Relieving Ear Pressure

Several Ways Of Relieving Ear Pressure

Relieving ear pressure may be quite an easy thing to do in those cases where the pressure is due to an imbalance between the air pressure in the middle ear and that of the environment. This is often the case when we undergo rapid changes in altitude, and the condition is called ear barotrauma. We most often experience ear barotrauma when flying, as the plane is taking off or landing, and the cabin pressure changes. Another time this is experienced may be when driving over a mountain pass. The ears may pop once or twice, and just prior to the popping, hearing may be somewhat impaired, at least to the point where sounds appear to be slightly muffled. A third cause is underwater diving, where the increasing water pressure as we go deeper can create an imbalance between the pressure in the inner ear and that of the outside environment.

Relieving ear pressure can be quite another matter if the cause of the pressure differential lies within the ear itself, or with the Eustachian tube, which runs between the back of the nose (the pharynx) and the middle ear, and functions among other things, to regulate the pressure in the middle ear. If the Eustachian tube becomes blocked and cannot perform this regulating function, or if the middle ear becomes infected, and mucous or fluid is allowed to accumulate, pressure may be felt on the eardrum. Swallowing, chewing gum, or one of the other practices we rely upon for relieving ear barotrauma pressures, will usually not work when an infection is involved. Relief may not occur until an antibiotic or some other medication has been administered.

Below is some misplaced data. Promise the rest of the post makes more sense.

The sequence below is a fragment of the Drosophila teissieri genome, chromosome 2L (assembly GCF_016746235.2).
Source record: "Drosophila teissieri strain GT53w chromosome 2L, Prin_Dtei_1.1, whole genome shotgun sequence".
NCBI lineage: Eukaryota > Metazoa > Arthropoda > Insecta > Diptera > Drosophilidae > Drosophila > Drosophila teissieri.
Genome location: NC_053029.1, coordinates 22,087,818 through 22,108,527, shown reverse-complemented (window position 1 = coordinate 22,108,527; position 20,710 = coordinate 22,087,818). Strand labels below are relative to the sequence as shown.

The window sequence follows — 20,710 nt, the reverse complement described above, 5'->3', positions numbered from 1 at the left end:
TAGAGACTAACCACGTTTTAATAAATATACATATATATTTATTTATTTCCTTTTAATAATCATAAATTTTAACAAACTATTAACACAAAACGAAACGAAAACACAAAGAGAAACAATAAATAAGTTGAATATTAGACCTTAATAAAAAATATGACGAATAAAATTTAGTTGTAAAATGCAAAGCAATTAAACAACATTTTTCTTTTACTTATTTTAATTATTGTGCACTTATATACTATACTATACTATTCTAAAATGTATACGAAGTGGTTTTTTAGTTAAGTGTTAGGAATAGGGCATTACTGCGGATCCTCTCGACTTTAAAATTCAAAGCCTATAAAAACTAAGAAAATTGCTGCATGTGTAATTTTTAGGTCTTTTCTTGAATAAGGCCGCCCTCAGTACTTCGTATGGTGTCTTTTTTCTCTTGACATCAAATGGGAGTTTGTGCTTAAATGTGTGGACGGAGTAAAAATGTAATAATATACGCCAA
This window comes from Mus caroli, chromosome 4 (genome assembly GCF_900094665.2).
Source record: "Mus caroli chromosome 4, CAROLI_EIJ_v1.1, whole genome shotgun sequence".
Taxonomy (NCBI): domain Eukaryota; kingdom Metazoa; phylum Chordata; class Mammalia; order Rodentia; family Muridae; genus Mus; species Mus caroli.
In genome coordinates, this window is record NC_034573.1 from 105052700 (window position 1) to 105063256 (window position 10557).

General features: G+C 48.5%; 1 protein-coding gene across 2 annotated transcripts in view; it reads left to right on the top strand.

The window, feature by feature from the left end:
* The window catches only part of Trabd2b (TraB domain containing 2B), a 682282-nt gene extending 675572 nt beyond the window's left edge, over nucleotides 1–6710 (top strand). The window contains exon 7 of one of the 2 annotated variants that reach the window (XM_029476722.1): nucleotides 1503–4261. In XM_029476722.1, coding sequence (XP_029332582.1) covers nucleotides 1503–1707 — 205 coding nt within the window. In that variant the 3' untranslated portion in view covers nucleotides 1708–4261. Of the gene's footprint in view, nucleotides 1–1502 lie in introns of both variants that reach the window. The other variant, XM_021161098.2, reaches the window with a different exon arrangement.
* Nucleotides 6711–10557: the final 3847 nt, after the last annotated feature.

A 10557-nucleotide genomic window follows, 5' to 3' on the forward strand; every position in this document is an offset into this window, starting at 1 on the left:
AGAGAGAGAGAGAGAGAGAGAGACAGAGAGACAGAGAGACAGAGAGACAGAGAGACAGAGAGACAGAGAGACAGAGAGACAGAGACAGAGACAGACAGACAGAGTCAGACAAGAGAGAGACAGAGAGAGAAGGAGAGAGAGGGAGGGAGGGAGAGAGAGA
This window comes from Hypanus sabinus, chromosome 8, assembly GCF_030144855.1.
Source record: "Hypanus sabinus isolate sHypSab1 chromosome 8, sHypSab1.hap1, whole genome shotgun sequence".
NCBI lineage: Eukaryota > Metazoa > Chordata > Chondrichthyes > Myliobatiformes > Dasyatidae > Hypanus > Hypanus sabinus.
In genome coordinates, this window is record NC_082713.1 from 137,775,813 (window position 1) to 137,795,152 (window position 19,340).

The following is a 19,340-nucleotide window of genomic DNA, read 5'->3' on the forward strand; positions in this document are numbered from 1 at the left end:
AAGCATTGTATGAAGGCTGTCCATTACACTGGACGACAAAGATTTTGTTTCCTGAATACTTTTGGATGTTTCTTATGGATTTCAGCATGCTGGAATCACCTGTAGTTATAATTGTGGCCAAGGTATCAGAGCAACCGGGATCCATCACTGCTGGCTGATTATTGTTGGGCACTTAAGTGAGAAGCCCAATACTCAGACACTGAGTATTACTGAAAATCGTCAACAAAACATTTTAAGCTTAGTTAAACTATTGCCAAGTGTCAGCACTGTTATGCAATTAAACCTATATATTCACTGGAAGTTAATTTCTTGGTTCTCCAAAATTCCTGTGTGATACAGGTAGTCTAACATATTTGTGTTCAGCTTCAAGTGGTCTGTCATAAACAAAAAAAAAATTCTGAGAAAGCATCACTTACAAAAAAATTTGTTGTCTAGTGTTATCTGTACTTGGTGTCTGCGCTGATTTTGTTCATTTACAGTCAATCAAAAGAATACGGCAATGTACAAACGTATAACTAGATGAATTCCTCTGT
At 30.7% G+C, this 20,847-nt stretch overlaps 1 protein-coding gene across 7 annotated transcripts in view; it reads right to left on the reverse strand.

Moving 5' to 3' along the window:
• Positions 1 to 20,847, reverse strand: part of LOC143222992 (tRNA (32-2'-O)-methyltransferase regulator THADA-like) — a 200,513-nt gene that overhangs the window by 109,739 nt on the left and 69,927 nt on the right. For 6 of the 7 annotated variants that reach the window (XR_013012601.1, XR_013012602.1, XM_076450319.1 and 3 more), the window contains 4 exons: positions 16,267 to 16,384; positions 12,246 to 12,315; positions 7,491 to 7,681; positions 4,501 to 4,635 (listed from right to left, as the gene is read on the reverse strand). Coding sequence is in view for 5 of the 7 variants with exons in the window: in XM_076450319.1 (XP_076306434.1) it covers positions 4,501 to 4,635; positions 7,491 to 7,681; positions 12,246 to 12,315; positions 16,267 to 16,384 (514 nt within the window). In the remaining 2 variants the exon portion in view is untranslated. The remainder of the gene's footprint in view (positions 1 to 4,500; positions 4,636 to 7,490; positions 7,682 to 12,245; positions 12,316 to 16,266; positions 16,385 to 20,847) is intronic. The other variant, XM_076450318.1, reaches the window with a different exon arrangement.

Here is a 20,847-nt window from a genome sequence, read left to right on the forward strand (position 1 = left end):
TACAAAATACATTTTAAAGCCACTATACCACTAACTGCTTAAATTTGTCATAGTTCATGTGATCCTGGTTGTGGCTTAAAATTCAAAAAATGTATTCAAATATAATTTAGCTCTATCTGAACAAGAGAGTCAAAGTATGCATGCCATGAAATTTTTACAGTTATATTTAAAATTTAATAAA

The Eustachian Tube Is The Key - When we look at the various ways we can use in relieving ear pressure, in almost every case the Eustachian tube is involved, and what we're attempting to do is to open it. The Eustachian tube is normally closed, except when it opens to either regulate air pressure, or allow mucous, which has accumulated in the middle ear, to drain away. The tube is normally closed so that secretions from the nasal cavity will not find their way into the inner ear and cause an infection. By swallowing, chewing gum, and yawning to relieve the pressure, what we are really attempting got do is to get the Eustachian tube to open, and we usually are successful. The term  pharyngotympanic tube is coming in to more general use as a replacement of the term Eustachian tube. Though perhaps harder to remember and pronounce, the new term makes sense, as the tube runs from the pharynx to the area where the tympanic membrane, or eardrum, is located.

Blow Your Nose - When traveling by air, inhalants often help keep the ears from popping, and keep ear pressure normal, as does sucking on hard candy. One recommendation is to blow the nose. No need to "honk", just blow very gently. Nose blowing is even more effective if the mouth is kept closed and fingers pinch the nose while an attempt is made to exhale slowly. If the baby in the family is about to be weaned off of his or her pacifier, and near term air travel is scheduled, either delay the weaning process, or keep the pacifier, as sucking on it may keep the little one from experiencing any ear pressure discomfort.

In the great majority of instances, ear pressure issues are usually quite temporary, and seldom very uncomfortable. If the condition persists however, or becomes more severe with the passage of time, it may be a good idea to seek medical help. There could be an infection or a malfunction of the Eustachian tube. You might even try impressing the folks in the clinic by use of the terms ear barotrauma and pharyngotympanic tube, instead of "ear popping" and "that Eustachian thing".